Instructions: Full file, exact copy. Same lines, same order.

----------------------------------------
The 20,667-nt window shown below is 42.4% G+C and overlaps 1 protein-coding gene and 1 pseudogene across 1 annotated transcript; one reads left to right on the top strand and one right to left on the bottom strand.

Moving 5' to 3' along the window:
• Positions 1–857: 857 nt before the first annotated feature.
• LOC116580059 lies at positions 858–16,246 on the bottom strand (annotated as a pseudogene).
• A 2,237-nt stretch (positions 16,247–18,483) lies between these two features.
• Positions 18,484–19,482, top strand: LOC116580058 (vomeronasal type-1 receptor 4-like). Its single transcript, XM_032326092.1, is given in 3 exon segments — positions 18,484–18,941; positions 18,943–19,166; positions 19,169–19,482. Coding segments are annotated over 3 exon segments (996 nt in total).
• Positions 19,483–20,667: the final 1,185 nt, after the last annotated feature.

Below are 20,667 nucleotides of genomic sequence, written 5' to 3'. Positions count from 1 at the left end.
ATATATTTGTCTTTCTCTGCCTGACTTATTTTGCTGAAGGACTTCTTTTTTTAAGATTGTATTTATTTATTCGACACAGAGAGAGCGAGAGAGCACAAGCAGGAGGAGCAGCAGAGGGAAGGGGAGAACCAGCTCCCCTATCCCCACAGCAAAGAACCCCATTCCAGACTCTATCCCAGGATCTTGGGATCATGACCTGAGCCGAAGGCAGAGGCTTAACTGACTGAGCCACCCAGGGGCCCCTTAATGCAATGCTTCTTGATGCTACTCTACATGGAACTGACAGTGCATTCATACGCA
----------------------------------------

The 20,667-nt window shown below is 42.4% G+C and overlaps 1 protein-coding gene and 1 pseudogene across 1 annotated transcript; one reads left to right on the top strand and one right to left on the bottom strand.

Moving 5' to 3' along the window:
• Positions 1–857: 857 nt before the first annotated feature.
• LOC116580059 lies at positions 858–16,246 on the bottom strand (annotated as a pseudogene).
• A 2,237-nt stretch (positions 16,247–18,483) lies between these two features.
• Positions 18,484–19,482, top strand: LOC116580058 (vomeronasal type-1 receptor 4-like). Its single transcript, XM_032326092.1, is given in 3 exon segments — positions 18,484–18,941; positions 18,943–19,166; positions 19,169–19,482. Coding segments are annotated over 3 exon segments (996 nt in total).
• Positions 19,483–20,667: the final 1,185 nt, after the last annotated feature.

Below are 20,667 nucleotides of genomic sequence, written 5' to 3'. Positions count from 1 at the left end.
ATATATTTGTCTTTCTCTGCCTGACTTATTTTGCTGAAGGACTTCTTTTTTTAAGATTGTATTTATTTATTCGACACAGAGAGAGCGAGAGAGCACAAGCAGGAGGAGCAGCAGAGGGAAGGGGAGAACCAGCTCCCCTATCCCCACAGCAAAGAACCCCATTCCAGACTCTATCCCAGGATCTTGGGATCATGACCTGAGCCGAAGGCAGAGGCTTAACTGACTGAGCCACCCAGGGGCCCCTTAATGCAATGCTTCTTGATGCTACTCTACATGGAACTGACAGTGCATTCATACGCA